Tuesday, January 25, 2011

Lining Up for Cash and Gas

In southernmost Patagonia and Tierra del Fuego, it’s been a disorderly summer, what with the natural gas pricing protests shutting down the Chilean city of Punta Arenas and effectively closing the borders with Argentina for most of a week in mid-January. According to Mercopress Noticias, the Magallanes region’s hotels suffered a 60 percent cancellation rate, with a loss of US$6 million in revenue; at one point there were only 70 people in Torres del Paine (pictured above), a park that averages 3,500 visitors a day at this time of year.

Meanwhile, across the border in Argentina’s southwestern Santa Cruz province, visitors are learning to live with lines. When I arrived in El Chaltén last week, there was no cash in the town’s only ATM but, a couple days later, lines formed when an armored car appeared outside the new bus terminal (site of the ATM) in mid-afternoon. In fact, they sat and waited in vain for hours as nothing happened until later that evening; by the time I went the next morning, lines were shorter and my wait was only a few minutes.

Throughout Argentina, the shortage of banknotes has been a problem this summer, but it’s a recurring issue in El Chaltén. That’s because this town of about 1,000 residents gets overrun with Argentine and foreign visitors who come to enjoy its spectacular natural attractions but fail to bring enough cash to pay for their services, putting pressure on the only source in town. Local merchants are happy to accept US dollars, euros, Chilean pesos and Brazilian reais, at fair exchange rates, but credit card services are still uncommon here. Bills to fill the machine come from the provincial capital Río Gallegos, which is more than 450 km, about a six-hour drive, to the southeast. This is not something on which Banco Santa Cruz places the highest priority.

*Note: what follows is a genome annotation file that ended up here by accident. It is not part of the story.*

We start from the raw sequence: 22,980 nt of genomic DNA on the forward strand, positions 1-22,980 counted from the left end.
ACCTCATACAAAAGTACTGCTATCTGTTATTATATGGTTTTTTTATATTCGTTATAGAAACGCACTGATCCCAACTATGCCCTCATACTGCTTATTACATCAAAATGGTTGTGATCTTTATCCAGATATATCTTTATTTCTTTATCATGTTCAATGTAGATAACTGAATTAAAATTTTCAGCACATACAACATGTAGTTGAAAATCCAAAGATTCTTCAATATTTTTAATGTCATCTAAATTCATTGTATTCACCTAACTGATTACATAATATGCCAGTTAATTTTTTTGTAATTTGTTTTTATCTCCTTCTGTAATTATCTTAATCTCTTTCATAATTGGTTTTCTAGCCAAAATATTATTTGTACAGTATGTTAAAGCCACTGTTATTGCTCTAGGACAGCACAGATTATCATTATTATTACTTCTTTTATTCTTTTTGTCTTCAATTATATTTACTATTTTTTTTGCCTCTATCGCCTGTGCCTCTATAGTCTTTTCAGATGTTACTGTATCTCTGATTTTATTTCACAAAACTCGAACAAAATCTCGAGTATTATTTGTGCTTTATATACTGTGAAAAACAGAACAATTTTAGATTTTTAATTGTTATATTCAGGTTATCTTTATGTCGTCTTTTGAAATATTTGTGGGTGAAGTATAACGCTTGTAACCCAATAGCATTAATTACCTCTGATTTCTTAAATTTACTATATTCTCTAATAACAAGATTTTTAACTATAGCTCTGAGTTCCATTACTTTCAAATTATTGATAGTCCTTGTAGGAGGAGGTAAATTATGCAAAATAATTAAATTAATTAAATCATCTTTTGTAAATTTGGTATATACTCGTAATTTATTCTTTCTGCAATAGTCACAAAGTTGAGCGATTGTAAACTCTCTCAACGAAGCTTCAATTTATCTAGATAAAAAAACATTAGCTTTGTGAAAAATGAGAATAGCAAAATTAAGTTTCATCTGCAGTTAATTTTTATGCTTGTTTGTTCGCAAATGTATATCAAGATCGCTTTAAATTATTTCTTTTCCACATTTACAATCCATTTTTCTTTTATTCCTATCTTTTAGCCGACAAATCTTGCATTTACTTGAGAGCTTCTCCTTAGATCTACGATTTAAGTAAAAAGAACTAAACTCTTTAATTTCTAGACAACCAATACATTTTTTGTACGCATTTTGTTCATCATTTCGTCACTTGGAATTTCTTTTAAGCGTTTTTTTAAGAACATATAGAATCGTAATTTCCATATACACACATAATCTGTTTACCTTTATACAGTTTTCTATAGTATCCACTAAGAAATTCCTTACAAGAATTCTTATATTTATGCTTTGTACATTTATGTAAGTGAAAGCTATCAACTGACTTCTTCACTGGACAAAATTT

Meanwhile, in El Calafate, the ATM lines are shorter, perhaps because credit cards are more widely accepted, but the two service stations have experienced gasoline shortages because of heavy demand - unlike end-of-the-road El Chaltén, where walking is the principal means of getting out of town and into the backcountry, sights such as the Moreno Glacier (pictured above )are more spread out and require motorized transportation. Long lines of automobiles and buses - directed by municipal traffic wardens in the congested streets around the YPF station (pictured below) - have been commonplace even though tankers are arriving everyday. That said, those lines appear to have shortened since I arrived here last Friday.

The situation in Chile is returning to normal, and I’ll have more to say about this after Wednesday, when I cross to Puerto Natales. I will add, though, that my cousin’s husband Sebastián Bruna, a guide in El Calafate, worries that winning the faceoff with Chile’s government could make pickets and roadblocks the first resort, rather than the last, the next time there’s any dispute. He also worries that the success of Chile’s pickets could encourage the same on the Argentine side of the line in some future conflict, in a region where cross-border traffic is critical to the tourism sector.

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